Grace to you and Happy Easter!
We have journeyed through six weeks of the Resurrection. During this last (seventh) week of Easter, the Church invites us to reflect on (and do) what the early Church, the first witnesses of the resurrection did namely, to keep a novena. See how Acts of the Apostles 1:14 describes it: “All these with one accord devoted themselves to prayer, together with the women and Mary the Mother of Jesus, and with his brethren.”
The right disposition in this last week of the celebration of Easter is to keep a novena. We know “the devout prayer” of the disciples numbering about one hundred and twenty people, lasted for nine days before the Holy Spirit came on the Pentecost. Hence we have the name novena prayer. Novena is from Latin, which means nine.
Mother Mary, the spouse of the Holy Spirit, who was with the apostles and disciples during the first Christian novena, will accompany us in our prayer. Journeying with her is the best.
In John 17, the Lord Jesus prayed intensely. This prayer is called “the Priestly Prayer” of Jesus. Unlike the Lord’s Prayer, during which the Lord showed us how to pray, this prayer is the actual dialogue between Jesus and the Father.
According to The Navarre Bible Commentary on Saint John’s Gospel (2005), the Priestly Prayer consists of three parts. The first part (1–5) contains Jesus’ prayer for “the glorification of his holy human nature and the acceptance, by the Father of his sacrifice on the cross.” The second part (vv. 6–19) is the Lord’s Prayer for his disciples, the future witnesses to his glory. And the last part (vv. 20–26) is the Lord’s prayer for the unity of believers.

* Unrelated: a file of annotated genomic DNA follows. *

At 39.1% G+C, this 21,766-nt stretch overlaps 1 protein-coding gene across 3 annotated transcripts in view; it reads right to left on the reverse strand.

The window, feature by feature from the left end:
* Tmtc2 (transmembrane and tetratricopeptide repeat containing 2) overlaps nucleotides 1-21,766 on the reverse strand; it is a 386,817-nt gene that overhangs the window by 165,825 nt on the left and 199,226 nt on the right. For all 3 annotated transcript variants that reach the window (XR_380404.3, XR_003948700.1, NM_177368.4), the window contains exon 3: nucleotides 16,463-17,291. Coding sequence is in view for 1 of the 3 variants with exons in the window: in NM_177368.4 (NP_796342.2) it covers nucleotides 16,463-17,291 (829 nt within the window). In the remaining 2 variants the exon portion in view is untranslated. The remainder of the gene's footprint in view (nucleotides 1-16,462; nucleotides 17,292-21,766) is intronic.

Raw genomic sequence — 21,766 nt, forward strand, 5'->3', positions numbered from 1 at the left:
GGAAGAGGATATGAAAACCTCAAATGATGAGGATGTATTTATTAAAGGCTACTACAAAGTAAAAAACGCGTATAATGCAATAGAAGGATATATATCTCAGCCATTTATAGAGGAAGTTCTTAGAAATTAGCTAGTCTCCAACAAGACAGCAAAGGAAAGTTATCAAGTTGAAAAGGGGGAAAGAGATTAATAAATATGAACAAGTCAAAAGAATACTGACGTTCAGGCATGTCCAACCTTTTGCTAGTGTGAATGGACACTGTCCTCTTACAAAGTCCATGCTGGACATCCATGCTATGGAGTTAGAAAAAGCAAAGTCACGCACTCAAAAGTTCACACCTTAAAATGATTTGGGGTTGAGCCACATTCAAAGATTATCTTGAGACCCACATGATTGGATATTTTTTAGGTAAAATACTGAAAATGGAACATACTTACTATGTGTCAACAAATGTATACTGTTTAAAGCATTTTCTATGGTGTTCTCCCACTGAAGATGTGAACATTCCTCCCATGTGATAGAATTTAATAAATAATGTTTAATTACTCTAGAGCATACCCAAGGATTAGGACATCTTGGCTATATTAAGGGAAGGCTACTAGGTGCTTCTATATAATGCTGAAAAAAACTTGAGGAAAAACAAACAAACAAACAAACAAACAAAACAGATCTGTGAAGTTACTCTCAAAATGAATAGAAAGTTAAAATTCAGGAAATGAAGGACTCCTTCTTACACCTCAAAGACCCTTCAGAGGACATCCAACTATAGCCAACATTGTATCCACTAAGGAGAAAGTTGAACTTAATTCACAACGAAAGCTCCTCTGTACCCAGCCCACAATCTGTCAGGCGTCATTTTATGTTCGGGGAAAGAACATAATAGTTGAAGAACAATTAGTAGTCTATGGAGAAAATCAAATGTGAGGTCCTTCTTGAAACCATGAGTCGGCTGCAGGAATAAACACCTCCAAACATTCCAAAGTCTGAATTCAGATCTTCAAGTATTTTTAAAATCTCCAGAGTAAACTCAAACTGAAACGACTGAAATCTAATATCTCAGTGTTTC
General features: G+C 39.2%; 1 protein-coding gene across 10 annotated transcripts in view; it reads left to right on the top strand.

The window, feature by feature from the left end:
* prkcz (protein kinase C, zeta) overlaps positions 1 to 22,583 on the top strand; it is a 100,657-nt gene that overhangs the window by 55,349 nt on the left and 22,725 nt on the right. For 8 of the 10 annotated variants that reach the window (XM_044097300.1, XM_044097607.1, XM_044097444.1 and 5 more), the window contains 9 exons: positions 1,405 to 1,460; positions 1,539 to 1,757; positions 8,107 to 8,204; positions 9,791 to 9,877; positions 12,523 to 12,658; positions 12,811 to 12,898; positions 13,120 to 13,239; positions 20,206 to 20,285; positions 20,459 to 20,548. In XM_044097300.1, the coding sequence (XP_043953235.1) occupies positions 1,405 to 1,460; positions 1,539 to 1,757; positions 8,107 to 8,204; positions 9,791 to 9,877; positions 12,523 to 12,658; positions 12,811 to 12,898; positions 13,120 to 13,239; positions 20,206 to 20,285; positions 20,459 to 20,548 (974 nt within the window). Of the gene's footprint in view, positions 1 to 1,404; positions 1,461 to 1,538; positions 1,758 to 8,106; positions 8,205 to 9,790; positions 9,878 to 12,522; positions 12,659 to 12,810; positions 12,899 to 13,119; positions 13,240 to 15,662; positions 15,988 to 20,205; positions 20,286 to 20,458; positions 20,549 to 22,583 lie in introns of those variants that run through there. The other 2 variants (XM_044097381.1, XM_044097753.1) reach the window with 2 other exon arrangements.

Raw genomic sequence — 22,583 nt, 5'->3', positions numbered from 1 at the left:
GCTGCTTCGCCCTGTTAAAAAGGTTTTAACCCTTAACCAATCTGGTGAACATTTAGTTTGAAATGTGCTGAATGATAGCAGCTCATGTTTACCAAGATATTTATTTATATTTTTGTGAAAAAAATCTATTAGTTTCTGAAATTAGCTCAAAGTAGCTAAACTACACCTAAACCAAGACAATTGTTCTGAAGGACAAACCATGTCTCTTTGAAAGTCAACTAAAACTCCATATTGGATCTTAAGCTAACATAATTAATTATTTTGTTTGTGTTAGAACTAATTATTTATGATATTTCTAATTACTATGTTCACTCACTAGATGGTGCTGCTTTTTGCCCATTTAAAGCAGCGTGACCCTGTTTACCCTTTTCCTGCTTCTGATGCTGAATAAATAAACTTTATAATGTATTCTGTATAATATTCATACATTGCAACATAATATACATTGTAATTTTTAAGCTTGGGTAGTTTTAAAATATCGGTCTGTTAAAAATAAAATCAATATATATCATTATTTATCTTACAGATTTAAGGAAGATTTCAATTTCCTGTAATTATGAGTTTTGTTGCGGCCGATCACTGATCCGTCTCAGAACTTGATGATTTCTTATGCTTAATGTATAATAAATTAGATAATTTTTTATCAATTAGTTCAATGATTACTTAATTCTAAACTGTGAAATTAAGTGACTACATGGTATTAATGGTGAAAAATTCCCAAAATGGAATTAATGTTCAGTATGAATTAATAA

In describing the importance of this prayer of Jesus, Saint Augustine reminds us it is also about the Lord showing us how to pray. Prayer, therefore, is an essential aspect of our spiritual life. The Church gathered in assembly is the Church united to pray, anointed and inspired by the Holy Spirit.
During the first Novena, which we started on Friday after Ascension Thursday (see my reflection for Ascension Thursday here), believers were so united in prayer; hence the Holy Spirit visited them as a Church. Recall the Lord tells us where two or three are gathered in his name, he will be there in their midst (Mt 18:20).
Our prayers are most effective if we invite the Holy Spirit to accompany us as we pray, because He is the one who knows the mind of God (1 Cor 2:11). This Spirit is of unity and peace. His coming is to bring order and peace to humans who are not fully living in the grace of glory, since God’s glory is manifested when we are “fully living.” As one of the foremost theologians of the Church, Saint Irenaeus, stated: “Gloria Dei est vivens homo” (The Glory of God is living man).
I pray, as we continue the novena to the Holy Spirit, that the Holy Spirit, the Sanctifier, may fill our hearts with the Love of the Father and the Son. May He revitalize the graces we have been given so we will be truly aglow for God. Amen.
God love you. God bless you.
Fr. Maurice Emelu
[Seventh Sunday of Easter: Acts 1:12-14; 1 Pt 4:13-16; Jn 17:1-14A]
Father Maurice provides a daily blog of reflections based on the bible readings of the day from the Catholic liturgical calendar. You will find these reflections helpful for your spiritual growth, inspiration and developing your own thoughts. It may also be helpful for ministers in preparing their sermons for liturgical celebrations.